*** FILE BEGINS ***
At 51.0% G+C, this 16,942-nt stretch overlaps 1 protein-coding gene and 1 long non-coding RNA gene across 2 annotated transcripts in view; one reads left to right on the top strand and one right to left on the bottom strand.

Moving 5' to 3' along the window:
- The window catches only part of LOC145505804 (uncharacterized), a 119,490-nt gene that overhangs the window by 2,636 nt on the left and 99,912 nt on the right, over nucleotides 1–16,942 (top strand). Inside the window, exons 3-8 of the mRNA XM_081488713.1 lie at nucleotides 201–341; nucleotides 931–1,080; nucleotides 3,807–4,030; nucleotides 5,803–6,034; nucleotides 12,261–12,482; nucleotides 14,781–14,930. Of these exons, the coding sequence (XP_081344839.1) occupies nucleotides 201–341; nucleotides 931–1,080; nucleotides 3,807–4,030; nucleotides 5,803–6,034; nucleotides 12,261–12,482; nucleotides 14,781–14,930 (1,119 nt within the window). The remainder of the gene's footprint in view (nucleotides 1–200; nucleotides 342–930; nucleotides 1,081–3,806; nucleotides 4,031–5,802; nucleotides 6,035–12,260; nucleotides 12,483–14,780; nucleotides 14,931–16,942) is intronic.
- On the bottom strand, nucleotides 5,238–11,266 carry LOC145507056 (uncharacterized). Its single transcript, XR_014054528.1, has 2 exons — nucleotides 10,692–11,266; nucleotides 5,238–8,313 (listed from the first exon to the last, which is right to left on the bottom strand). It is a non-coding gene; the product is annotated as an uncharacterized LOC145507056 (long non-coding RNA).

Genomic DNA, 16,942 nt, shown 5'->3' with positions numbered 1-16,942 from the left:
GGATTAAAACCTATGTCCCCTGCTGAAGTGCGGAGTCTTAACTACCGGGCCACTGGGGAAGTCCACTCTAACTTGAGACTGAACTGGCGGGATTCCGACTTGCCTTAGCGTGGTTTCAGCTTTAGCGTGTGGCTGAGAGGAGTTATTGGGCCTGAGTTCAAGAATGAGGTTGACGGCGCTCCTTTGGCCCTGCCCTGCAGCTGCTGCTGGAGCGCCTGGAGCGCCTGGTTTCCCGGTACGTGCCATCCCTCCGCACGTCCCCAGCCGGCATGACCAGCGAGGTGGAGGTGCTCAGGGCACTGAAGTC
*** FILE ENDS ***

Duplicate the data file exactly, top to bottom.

At 51.0% G+C, this 16,942-nt stretch overlaps 1 protein-coding gene and 1 long non-coding RNA gene across 2 annotated transcripts in view; one reads left to right on the top strand and one right to left on the bottom strand.

Moving 5' to 3' along the window:
- The window catches only part of LOC145505804 (uncharacterized), a 119,490-nt gene that overhangs the window by 2,636 nt on the left and 99,912 nt on the right, over nucleotides 1–16,942 (top strand). Inside the window, exons 3-8 of the mRNA XM_081488713.1 lie at nucleotides 201–341; nucleotides 931–1,080; nucleotides 3,807–4,030; nucleotides 5,803–6,034; nucleotides 12,261–12,482; nucleotides 14,781–14,930. Of these exons, the coding sequence (XP_081344839.1) occupies nucleotides 201–341; nucleotides 931–1,080; nucleotides 3,807–4,030; nucleotides 5,803–6,034; nucleotides 12,261–12,482; nucleotides 14,781–14,930 (1,119 nt within the window). The remainder of the gene's footprint in view (nucleotides 1–200; nucleotides 342–930; nucleotides 1,081–3,806; nucleotides 4,031–5,802; nucleotides 6,035–12,260; nucleotides 12,483–14,780; nucleotides 14,931–16,942) is intronic.
- On the bottom strand, nucleotides 5,238–11,266 carry LOC145507056 (uncharacterized). Its single transcript, XR_014054528.1, has 2 exons — nucleotides 10,692–11,266; nucleotides 5,238–8,313 (listed from the first exon to the last, which is right to left on the bottom strand). It is a non-coding gene; the product is annotated as an uncharacterized LOC145507056 (long non-coding RNA).

Genomic DNA, 16,942 nt, shown 5'->3' with positions numbered 1-16,942 from the left:
GGATTAAAACCTATGTCCCCTGCTGAAGTGCGGAGTCTTAACTACCGGGCCACTGGGGAAGTCCACTCTAACTTGAGACTGAACTGGCGGGATTCCGACTTGCCTTAGCGTGGTTTCAGCTTTAGCGTGTGGCTGAGAGGAGTTATTGGGCCTGAGTTCAAGAATGAGGTTGACGGCGCTCCTTTGGCCCTGCCCTGCAGCTGCTGCTGGAGCGCCTGGAGCGCCTGGTTTCCCGGTACGTGCCATCCCTCCGCACGTCCCCAGCCGGCATGACCAGCGAGGTGGAGGTGCTCAGGGCACTGAAGTC